EPA studies have shown that indoor pollutant levels can be two to five times higher than they are outside, according to Green America (www.greenamerica.org).
Installation of new carpet and flooring can fill the air with hundreds of volatile organic compounds (VOCs), including known and suspected carcinogens like formaldehyde and benzene and they can take years to dissipate.
To minimize indoor pollution and reduce health problems, you can now choose from a growing line of carpets and flooring made from recycled and eco-friendly materials such sisals, jutes, and seagrass. Natural Home (www.naturalhomebrands.com) offers a line of 100-percent wool carpets made with undyed or vegetable-dyed yarn and minimal natural latex (rubber) glue.
Padding: Many carpet paddings contain plastics made from petroleum, an unrenewable and energy consumptive resource. Choose a carpet with lightweight backing that requires no additional padding, or use padding made from recycled materials.
Installation: Tacking carpets down is a safe and easy alternative to gluing that eliminates many potentially hazardous pollutants. However, if you do decide to glue, you can take steps to minimize your ecological footprint by choosing water-based, low-VOC glues.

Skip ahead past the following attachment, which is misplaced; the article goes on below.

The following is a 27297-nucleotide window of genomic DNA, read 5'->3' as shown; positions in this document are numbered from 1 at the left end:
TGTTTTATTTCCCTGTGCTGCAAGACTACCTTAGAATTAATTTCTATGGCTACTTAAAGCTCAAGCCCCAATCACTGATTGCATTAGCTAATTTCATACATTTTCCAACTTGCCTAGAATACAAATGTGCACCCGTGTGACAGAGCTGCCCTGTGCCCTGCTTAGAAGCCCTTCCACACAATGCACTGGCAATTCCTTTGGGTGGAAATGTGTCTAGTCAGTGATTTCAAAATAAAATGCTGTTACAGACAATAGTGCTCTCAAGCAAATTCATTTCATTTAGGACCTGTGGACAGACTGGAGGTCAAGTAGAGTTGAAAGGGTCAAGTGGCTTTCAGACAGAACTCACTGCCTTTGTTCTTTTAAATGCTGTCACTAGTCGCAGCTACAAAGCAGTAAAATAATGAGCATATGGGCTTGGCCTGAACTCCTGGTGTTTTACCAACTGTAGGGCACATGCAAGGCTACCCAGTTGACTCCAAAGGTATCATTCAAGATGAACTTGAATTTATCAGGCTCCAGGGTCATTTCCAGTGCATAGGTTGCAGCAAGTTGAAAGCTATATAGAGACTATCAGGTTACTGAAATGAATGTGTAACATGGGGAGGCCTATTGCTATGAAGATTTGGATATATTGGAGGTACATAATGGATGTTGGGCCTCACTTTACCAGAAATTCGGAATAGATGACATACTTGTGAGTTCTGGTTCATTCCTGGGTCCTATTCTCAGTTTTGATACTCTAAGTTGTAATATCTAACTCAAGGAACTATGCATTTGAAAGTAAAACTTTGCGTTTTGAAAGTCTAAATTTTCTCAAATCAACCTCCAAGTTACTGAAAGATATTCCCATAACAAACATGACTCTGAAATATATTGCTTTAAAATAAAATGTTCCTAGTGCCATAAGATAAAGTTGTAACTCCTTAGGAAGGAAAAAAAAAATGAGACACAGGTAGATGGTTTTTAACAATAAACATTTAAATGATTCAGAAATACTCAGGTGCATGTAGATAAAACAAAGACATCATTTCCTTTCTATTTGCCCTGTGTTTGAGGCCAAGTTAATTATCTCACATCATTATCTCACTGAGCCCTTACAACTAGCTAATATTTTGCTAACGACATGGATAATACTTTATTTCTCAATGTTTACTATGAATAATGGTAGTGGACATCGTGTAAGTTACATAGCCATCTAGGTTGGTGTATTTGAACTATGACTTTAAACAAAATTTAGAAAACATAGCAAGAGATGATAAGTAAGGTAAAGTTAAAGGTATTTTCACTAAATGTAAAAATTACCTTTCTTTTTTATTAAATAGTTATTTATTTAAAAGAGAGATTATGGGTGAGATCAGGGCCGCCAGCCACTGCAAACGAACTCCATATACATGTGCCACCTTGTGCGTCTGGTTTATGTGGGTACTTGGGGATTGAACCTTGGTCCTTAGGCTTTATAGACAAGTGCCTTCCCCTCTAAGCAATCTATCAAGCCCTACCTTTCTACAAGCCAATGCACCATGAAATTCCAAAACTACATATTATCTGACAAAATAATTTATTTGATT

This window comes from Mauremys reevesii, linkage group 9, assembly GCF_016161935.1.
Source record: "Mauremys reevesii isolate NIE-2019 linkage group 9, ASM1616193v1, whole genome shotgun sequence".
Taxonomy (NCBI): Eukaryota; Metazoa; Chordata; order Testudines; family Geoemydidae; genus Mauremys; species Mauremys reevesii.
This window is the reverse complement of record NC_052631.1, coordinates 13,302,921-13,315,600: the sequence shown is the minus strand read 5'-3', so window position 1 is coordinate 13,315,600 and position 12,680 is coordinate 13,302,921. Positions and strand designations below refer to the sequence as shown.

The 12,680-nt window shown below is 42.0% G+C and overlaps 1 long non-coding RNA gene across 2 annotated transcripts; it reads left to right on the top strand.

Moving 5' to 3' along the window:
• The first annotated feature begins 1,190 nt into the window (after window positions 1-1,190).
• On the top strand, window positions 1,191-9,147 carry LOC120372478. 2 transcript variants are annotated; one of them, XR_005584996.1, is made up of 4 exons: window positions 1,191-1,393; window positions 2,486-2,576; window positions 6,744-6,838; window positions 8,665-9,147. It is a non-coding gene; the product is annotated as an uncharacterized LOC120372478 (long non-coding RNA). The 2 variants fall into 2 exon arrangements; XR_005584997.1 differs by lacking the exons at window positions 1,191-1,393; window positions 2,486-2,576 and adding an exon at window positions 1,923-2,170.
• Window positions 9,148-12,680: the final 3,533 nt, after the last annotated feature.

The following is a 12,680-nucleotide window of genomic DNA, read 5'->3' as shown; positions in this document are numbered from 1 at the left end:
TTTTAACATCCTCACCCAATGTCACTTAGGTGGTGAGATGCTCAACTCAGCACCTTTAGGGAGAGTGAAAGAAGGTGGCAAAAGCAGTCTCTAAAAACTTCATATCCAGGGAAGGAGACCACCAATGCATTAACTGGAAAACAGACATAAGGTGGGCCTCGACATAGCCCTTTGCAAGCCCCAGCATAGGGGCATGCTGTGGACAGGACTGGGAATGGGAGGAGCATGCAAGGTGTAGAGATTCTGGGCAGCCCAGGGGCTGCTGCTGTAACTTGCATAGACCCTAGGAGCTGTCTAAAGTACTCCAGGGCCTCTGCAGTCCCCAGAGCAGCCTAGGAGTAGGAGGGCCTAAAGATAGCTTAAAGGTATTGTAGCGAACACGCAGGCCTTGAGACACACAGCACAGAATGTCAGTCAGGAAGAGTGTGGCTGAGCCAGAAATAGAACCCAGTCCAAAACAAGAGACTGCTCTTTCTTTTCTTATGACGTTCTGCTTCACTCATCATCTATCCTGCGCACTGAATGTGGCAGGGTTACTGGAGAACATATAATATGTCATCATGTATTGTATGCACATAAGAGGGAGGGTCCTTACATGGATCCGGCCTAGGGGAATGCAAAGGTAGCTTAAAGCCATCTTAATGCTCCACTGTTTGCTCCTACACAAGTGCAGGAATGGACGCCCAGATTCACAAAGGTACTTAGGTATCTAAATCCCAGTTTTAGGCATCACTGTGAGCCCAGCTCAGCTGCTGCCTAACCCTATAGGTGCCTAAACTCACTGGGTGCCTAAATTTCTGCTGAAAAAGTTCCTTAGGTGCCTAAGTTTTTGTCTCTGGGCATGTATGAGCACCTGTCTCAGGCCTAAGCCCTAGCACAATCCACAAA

Other Options: While carpet and rugs can be responsibly purchased and installed, the most eco-friendly flooring option is often avoiding them altogether. Here are some of the best alternatives:
For home-owners sold on traditional hardwood floors, the Forest Stewardship Council (FSC) can make sure that your lumber comes from sustainably managed forests. Dozens of types of wood are produced in FSC-certified forests in which the trees are regenerated, biodiversity is conserved, and air and water quality are preserved.
While softwoods are rarely considered ideal flooring material, cork is an excellent choice for many reasons. Its natural elasticity makes cork floors especially comfortable; the wood provides thermal and acoustic insulation; and the durable floors recover well from marks left by furniture or high heels. The floors are also hypo-allergenic, so they won’t attract dust; are fire-resistant; and can even serve as a natural insect repellant. Better yet, the floors are produced using the bark of the cork oak tree, which grows back every three years.
Bamboo, a popular green flooring option, is 13-percent harder than maple and 27-percent harder than northern red oak, so it lasts longer and can withstand more use than conventional hardwood floors. The floors are naturally resistant to water, mildew, and insects, and they are sustainable since bamboo grows quickly and abundantly.
Tile and Linoleum
You can add life to any room with a colorful floor made of recycled glass tiles, which are ideal for modern bathrooms and kitchens. Natural linoleum floors are also hypo-allergenic and biodegradable.
The Self-Sufficient Home: Going Green and Saving Money, by Christopher Nyerges
Green Your Home: The Complete Guide to Making Your New or Existing Home Environmentally Healthy, by Jeanne Roberts
Green Living E-Books: www.sustainablebabysteps.com